My assignment for the Sunday column this week is Afghanistan. I tried last night but was blocked ( a rare event for an OCD hack like me). Of course, I've been thinking about it for quite a while now and airing a range of opinions on this blog. What the president faces is an excruciatingly difficult choice in an immensely complex and dangerous region where power is in flux and the future very hard to assess. The way he's handling this decision - as transparently as feasible - is admirable. I've had some deep worries about general McChrystal, and was appalled that he was allegedly threatening to resign if he didn't get his way. But it seems clear now that he never threatened to resign, and those who leaked that non-fact were trying to bounce him as much as the president. And his speeches and comments this past week seem to me to speak very highly of him, and his bluntness in public and private suggest a man serious about winning this war. On a human level, anyone who can recite whole sections of Monty Python And The Holy Grail by heart is all right with me.

But I worry that his analysis - "all in or all out" - is not quite right. I've relied on this formula myself in the past, but every time I follow through in my head the full consequences of either path, I end up feeling deeply uncomfortable. I'll be candid and note, as readers will surely have twigged by now, that my Tory pessimism is resurgent. This is not just Afghanistan; it's Afghanistan after thirty years of violence, mayhem, brutality and anarchy. To believe that America can create a functioning stable state in that context seems insane to me, and given this country's fiscal crisis, a reckless commitment for the distant future. At the same time, letting Afghanistan unravel still further right now, with the ramifications for Pakistan's knife-edge struggle with Islamism, is a risk few American presidents would willingly take.

Pakistan's military is on the verge of a major offensive against the Taliban. Last time, they lost. This time, they sound more determined. We don't know the outcome of that. The election in Afghanistan is unresolved, with serious and credible allegations of fraud, and the possibility of a run-off or any number of possible unforeseen developments. Again, we do not know the outcome of that. Iraq is far from stable and could descend into sectarian anarchy when the US leaves. There are some encouraging signs there - especially Maliki's inclusion of Sunni groups in his new coalition and an apparent resurgence of national unity as a theme in the current campaign. If Iraqis are finally ready to leave the past behind, if the bloody chaos of the worst years have shifted that national psyche, then that would indeed be miraculous. But anyone boldly predicting triumph needs their head examined. The truth is: we do not know the outcome of that either, and since the US has limited resources, and has already pummeled the troops beyond what most mortals could tolerate, we should, it seems to me, be very cautious about over-extension in very volatile regions.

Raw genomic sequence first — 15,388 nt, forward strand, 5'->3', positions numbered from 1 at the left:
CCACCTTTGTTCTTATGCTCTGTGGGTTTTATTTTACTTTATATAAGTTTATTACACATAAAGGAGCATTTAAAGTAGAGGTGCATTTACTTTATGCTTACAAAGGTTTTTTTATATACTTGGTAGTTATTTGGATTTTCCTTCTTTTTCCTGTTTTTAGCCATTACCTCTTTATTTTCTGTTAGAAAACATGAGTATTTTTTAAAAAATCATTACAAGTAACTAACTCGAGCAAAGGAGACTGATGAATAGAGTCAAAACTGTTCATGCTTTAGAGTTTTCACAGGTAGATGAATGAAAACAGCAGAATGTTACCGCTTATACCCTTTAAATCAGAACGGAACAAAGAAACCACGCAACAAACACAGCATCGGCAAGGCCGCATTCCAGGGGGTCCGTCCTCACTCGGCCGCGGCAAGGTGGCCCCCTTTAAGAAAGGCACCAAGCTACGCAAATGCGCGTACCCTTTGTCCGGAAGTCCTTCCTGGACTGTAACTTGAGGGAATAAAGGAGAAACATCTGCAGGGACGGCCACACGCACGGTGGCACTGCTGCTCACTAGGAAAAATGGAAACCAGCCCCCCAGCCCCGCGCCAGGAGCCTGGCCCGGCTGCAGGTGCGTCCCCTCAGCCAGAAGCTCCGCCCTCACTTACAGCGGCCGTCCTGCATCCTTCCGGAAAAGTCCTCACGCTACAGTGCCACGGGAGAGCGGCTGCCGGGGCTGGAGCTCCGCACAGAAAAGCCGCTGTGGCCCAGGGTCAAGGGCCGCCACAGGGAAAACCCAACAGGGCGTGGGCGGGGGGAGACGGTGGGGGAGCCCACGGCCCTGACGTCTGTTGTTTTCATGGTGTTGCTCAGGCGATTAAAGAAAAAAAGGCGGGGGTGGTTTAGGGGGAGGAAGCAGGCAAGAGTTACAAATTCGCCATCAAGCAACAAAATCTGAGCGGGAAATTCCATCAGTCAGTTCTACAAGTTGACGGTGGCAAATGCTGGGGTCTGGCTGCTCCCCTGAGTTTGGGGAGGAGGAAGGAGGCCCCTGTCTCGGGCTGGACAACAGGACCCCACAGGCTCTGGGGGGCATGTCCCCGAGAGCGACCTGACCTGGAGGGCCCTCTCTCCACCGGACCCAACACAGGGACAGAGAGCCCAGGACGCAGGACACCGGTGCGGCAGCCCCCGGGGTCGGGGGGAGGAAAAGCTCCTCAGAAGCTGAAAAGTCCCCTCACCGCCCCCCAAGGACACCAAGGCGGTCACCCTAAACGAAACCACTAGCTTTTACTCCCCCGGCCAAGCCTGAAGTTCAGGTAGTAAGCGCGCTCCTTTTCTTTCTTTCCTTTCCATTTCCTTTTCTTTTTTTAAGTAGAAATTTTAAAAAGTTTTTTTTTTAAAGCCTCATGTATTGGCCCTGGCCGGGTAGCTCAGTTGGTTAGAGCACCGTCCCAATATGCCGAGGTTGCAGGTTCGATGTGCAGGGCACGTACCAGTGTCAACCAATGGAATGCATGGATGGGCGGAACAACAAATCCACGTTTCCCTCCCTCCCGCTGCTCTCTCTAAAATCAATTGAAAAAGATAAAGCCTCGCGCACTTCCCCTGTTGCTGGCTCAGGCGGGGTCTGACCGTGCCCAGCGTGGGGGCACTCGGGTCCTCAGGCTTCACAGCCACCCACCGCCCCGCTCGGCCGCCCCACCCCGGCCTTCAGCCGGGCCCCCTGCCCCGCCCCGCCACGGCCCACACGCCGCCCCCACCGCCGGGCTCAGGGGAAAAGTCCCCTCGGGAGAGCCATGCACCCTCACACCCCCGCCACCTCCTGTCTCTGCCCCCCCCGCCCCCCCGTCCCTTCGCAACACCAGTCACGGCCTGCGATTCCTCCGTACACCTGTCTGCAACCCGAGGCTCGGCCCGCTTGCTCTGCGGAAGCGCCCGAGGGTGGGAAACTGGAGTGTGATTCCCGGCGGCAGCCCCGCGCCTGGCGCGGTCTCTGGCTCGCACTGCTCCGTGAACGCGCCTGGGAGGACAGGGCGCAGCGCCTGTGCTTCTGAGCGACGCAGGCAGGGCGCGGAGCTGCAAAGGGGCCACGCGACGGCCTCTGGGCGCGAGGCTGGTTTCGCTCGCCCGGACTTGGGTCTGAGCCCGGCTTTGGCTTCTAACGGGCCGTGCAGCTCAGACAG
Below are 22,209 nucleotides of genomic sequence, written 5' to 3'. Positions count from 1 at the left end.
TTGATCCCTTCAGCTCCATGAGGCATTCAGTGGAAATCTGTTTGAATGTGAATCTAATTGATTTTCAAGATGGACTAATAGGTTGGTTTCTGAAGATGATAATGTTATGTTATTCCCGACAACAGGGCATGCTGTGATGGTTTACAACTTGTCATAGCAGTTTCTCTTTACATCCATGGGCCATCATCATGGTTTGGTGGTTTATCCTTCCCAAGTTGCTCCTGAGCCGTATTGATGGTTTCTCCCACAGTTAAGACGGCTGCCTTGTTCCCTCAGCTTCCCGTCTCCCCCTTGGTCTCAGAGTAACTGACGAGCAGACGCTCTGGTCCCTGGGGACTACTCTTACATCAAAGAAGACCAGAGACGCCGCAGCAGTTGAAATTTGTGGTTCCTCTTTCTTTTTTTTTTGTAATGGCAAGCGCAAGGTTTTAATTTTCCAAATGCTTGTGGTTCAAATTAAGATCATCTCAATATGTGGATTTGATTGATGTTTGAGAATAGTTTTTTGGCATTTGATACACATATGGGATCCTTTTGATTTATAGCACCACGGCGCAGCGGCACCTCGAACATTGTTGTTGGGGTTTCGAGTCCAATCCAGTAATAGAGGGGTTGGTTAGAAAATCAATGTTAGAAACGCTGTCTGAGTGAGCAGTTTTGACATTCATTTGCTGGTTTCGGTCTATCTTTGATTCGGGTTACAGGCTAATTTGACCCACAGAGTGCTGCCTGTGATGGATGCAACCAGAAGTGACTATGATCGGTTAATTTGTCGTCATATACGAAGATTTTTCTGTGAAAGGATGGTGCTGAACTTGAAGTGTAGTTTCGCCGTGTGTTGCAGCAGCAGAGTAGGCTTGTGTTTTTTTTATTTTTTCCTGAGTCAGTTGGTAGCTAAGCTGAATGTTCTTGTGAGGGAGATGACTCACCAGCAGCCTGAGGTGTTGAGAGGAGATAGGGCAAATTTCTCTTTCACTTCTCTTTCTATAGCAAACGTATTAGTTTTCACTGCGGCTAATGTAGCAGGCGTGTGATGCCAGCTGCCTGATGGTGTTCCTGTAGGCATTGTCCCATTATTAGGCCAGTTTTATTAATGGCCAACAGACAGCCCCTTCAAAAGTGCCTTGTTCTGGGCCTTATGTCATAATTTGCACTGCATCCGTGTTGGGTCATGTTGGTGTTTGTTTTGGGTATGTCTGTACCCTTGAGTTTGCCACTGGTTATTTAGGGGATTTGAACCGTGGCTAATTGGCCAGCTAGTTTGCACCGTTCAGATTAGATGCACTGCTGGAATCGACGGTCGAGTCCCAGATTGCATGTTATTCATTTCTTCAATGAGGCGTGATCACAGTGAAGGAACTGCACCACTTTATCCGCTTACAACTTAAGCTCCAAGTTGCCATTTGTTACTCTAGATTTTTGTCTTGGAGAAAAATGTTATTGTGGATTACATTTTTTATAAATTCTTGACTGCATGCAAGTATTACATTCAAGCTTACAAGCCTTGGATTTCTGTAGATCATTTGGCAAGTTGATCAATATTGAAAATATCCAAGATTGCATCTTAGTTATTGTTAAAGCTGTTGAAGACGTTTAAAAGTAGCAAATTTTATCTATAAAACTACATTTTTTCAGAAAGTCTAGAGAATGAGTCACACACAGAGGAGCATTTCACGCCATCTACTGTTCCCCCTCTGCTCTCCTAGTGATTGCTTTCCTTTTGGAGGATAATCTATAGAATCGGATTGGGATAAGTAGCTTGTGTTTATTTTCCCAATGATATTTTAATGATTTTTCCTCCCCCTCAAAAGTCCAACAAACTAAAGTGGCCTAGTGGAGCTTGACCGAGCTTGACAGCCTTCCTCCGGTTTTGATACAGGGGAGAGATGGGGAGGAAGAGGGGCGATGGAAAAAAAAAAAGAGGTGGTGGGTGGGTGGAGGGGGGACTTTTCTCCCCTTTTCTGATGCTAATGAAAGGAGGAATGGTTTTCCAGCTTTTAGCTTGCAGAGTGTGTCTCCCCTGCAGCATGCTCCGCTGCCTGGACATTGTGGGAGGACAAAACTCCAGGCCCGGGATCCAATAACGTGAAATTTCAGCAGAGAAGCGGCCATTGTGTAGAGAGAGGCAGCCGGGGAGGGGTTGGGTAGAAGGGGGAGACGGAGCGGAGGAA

Marc Lynch is pretty much on the same page at this point, and he draws the following conclusion:

What’s so terrible with muddling through for a while, giving the new tactics a chance to work at the local level while preventing the worst-case scenarios from happening? Why choose between escalation or withdrawal at exactly the time when the political picture is at its least clear? Why not maintain a lousy Afghan government which doesn’t quite fall, keep the Taliban on the ropes without defeating it, cut deals where we can, and try to figture out a strategy to deal with the Pakistan part which all the smart set agrees is the real issue these days? Why not focus on applying the improved COIN tactics with available resources right now instead of focusing on more troops? If the American core objective in Afghanistan is to prevent its re-emergence as an al-Qaeda safe haven, or to prevent the Taliban from taking Kabul, those seem to be manageable at lower troop levels.

At this point, it seems to me we have to leave our past behind as much as Iraqis need to leave theirs'. What's vital is that we make this decision based on the facts on the ground and as hard-nosed an assessment of reality as we can muster - not as a means to further or inflame our ideological and political battles of the past eight years. At this point in time, I think Lynch's case for kicking the can down the road for a little while longer, while we absorb as many data points as we can about the events in the region and beyond, is pretty damn persuasive.

It isn't weakness; and it isn't surrender. It's just being responsible. Too much is at stake to be anything else right now. And, to be honest, I have every confidence in this cabinet and this general and this president will do the best they absolutely can. And while we shouldn't stint in criticism, we should allow them some lee-way in an immensely difficult and fateful call.

(Photo: the great Paula Bronstein/Getty.)